Murray Irrigation Area Aquatic Ecosystem Monitoring project - M/BUS/86
MDFRC Technical report
60 pages. 1 of 5 reports associated with project see (Murray Irrigation Region Aquatic Ecosystem Monitoring Program; Annual Report for 2006), (Murray Irrigation Region Aquatic Ecosystem Monitoring Program: Annual Report for 2007), (Murray Irrigation Region Aquatic Ecosystem Monitoring Program: 2008 Annual Report) and (Murray Irrigation Region Aquatic Ecosystem Monitoring Program: 2009 Annual Report).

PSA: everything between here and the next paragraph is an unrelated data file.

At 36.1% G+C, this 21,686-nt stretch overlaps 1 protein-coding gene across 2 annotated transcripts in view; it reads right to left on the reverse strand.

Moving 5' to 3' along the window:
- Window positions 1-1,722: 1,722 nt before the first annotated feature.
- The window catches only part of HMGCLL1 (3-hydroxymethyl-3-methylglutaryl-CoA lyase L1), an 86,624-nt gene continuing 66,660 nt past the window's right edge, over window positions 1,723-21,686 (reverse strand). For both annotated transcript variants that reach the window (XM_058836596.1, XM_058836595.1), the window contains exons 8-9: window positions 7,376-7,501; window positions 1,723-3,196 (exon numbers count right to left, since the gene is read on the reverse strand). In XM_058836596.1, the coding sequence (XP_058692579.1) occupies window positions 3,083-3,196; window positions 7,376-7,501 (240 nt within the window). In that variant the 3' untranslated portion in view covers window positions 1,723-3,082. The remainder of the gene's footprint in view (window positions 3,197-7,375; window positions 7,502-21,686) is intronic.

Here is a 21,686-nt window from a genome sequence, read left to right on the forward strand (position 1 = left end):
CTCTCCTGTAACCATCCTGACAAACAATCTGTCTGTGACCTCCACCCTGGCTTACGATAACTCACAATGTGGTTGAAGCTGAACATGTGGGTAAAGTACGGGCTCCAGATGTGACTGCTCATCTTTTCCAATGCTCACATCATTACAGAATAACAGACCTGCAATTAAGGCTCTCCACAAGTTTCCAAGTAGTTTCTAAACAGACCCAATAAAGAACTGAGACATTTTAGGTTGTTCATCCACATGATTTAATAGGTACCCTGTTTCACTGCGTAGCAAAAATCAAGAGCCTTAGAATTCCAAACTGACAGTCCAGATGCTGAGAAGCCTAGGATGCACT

Water quality and river health are integral components of water supply management for the future. If changes in river management operations are to be assessed as part of an adaptive management strategy then a monitoring program that incorporates realistic timeframes is essential. Changes in water quality and river health may be not be easily detected over the short term; it is the longer term, cumulative incremental changes that will shape our river management issues in the years to come. Murray Irrigation Limited (Murray Irrigation) and the Murray- Darling Freshwater Research Centre (MDFRC) have developed a long term joint monitoring project to assess the health of rivers in or adjacent to the Murray Irrigation’s area of operation (Murray Irrigation Region). Pilot Study and Protocol Development The aims of the pilot study were to: Trial the logistics of the proposed sampling program for 20 sites throughout the Murray Irrigation Region; Refine methods for assessing aquatic ecosystem health at sites typical of the area focussing on macroinvertebrates, fish and vegetation. Sustainable Rivers Audit (SRA) recommendations (MDBC 2004) were used, where possible, as minimum guidelines. The outcomes of the pilot study documented in this report are highlighted in eleven recommendations and are the rationale behind the development of the accompanying protocols handbook (Murray Irrigation Region Aquatic Ecosystem Monitoring Program: Protocols Handbook (Gigney et al. 2007)) which details the recommended sites and methods for implementation of the long term monitoring program. Costs and human resource issues prevented sampling at all 20 sites and a revised list of 10 sampling sites selected in consultation with Murray Irrigation. The sites included a reduced number of locations from the Murray, Edward, Wakool, and Niemur Rivers as well as Billabong and Tuppal Creeks. Recommendation: 1. Use the methods described in the protocols handbook (Gigney et al. 2007) to implement a long term aquatic ecosystem monitoring program at ten sites within the Murray Irrigation Region. Physical Attributes Images from photo points were useful for recording gross morphology and condition of each site. They can provide supplementary information to assist with the interpretation of survey data from other components of the program. Reach morphology, site observation and substrate sections of the Australian River Assessment System (AUSRIVAS) habitat assessments (EPA Victoria 2003) were completed for the sites. However, additional surveys measuring depth, current velocity and sediment type would provide valuable supporting data for the water quality, fish and macroinvertebrate components of the program. Flow regimes for each site can be assessed for each field trip using daily discharge data from gauges on the waterways maintained by the NSW Department of Natural Resources (DNR). Recommendations: 2. Establish permanent photo points at each site and record images twice a year in autumn and spring. 3. Establish a permanent transect at each end of the reach and survey depth, current velocity and sediment type twice a year in autumn and spring. 4. Use daily discharge data from the closest DNR gauges to assess site flow regimes. Riparian and Aquatic Vegetation The most effective techniques for assessing large areas of canopy vegetation involve remote sensing, using for example, colour infra red aerial photography or satellite images. However, these techniques are expensive and would require some ground truthing so they have not been included in the current protocols, however their use should be reviewed during the term of the monitoring program Three assessment measures for riparian vegetation were considered; the riparian vegetation assessment component of the Index of Stream Condition (ISC) (White and Ladson 1999), AUSRIVAS (EPA Victoria 2003), and Rapid Assessment of Riparian Condition (RARC) (Jansen et al. 2004). None of these methods by themselves appeared adequate for assessing riparian vegetation within this program. A combination of methods using indicators that reflect the functional aspects of the ecology of the riparian zone would be most appropriate for the requirements of this long term project (that is, using AUSRIVAS guidelines for width, structural composition, exotic vegetation and longitudinal continuity supplemented by RARC guidelines for the assessment of forest debris (leaf litter), regeneration and grazing (Jansen et al. 2004)). Surveys of aquatic macrophyte beds, including emergent and submerged taxa, were conducted in autumn and spring, but submerged taxa were not visible in spring. Recommendations: 5. Establish permanent transects and conduct detailed riparian vegetation surveys every 5 years and consider remote sensing during the term of the program. 6. Describe the composition and map the distribution of the aquatic macrophyte beds each year in autumn. Water Quality Water quality was measured in autumn and spring by diurnal logging of dissolved oxygen (DO), pH and temperature, as well as taking in-situ readings of temperature, DO, pH, electrical conductivity (EC) and turbidity. Differences in in-situ readings of turbidity and EC were useful in describing the water quality of the sites. However, in-situ readings of DO, temperature and pH were influenced by the time of day. There was significant diurnal variation in dissolved oxygen measurements at some sites, particularly in shallow and very slow flowing sites in spring. Diurnal logging of dissolved oxygen, pH and temperature ensures that these parameters can be compared between sites independent of the time of day that the sites are visited. Recommendation: 7. Measure in-situ EC and turbidity, as well as diurnal fluctuations in dissolved oxygen, pH and temperature each year in autumn and spring. Fish Fish surveys were conducted using SRA protocols in winter and spring, but not in conjunction with the other components of the study, and there were inconsistencies in the sites surveyed and the timing of surveys. The winter surveys produced greater catches overall, but Silver Perch, Golden Perch and Murray Cod were under represented. These larger native taxa were caught in greater numbers and at more sites in spring. Recommendation: 8. Conduct fish surveys according to SRA protocols in conjunction with other components of the program twice each year, in autumn and spring. Macroinvertebrates The pilot study focussed on two published methods considered appropriate for use in lowland rivers; 1) AUSRIVAS style sweep sampling (EPA Victoria 2003, Turak et al. 2004), 2) snag-bag sampling (Growns et al.1999). Sampling trials were conducted in all three major in-stream habitats, snags, macrophytes and bare edges to determine the optimum strategy for sampling macroinvertebrates in a consistent manner across all sites and over time. Trials were also conducted to determine the required number of sample replicates to be taken in the field, the efficacy of live sorting versus laboratory sorting, and the percentage of sub-sampling required to optimise sample accuracy within cost limits. Macroinvertebrate identifications were conducted at the family level, where possible. Littoral habitats of rivers in the Murray Irrigation Region are diverse and may include a variety of vegetation (at some sites) and differences in the complexity of edges. Sweep sampling from major habitat types according to their proportional distribution captures the best representation of macroinvertebrate biodiversity at each site. Collecting from a total distance of 12 m ensures that the majority of taxa are collected. Sweep sampling, with laboratory sorting, provides semiquantitative data that can be used to identify shifts in community structure across time. The snag (large woody debris) dwelling macroinvertebrate community is discreet from the littoral community and valuable information would be lost if it were not sampled. Samples of snag fauna collected from a measured area provided quantitative data that can be used to identify changes in community densities across time. To adequately and efficiently capture the biodiversity in these samples, four snags (replicates) were required. Sorting preserved samples in the laboratory will increase the quality and consistency of the data obtained. Although some rarer taxa may be missed with a 300 animal count, it provides a balance between cost and information. Recommendations: 9. Conduct sweep net sampling over a distance of 12 m in the littoral zone - including bare edges and macrophytes in the proportion by which they occur in the sampling reach. 10. Collect snag samples from four snags and treat each sample as a replicate. 11. Preserve all samples in the field and sort in the laboratory in 25% increments until a greater than 300 cumulative animal count is reached.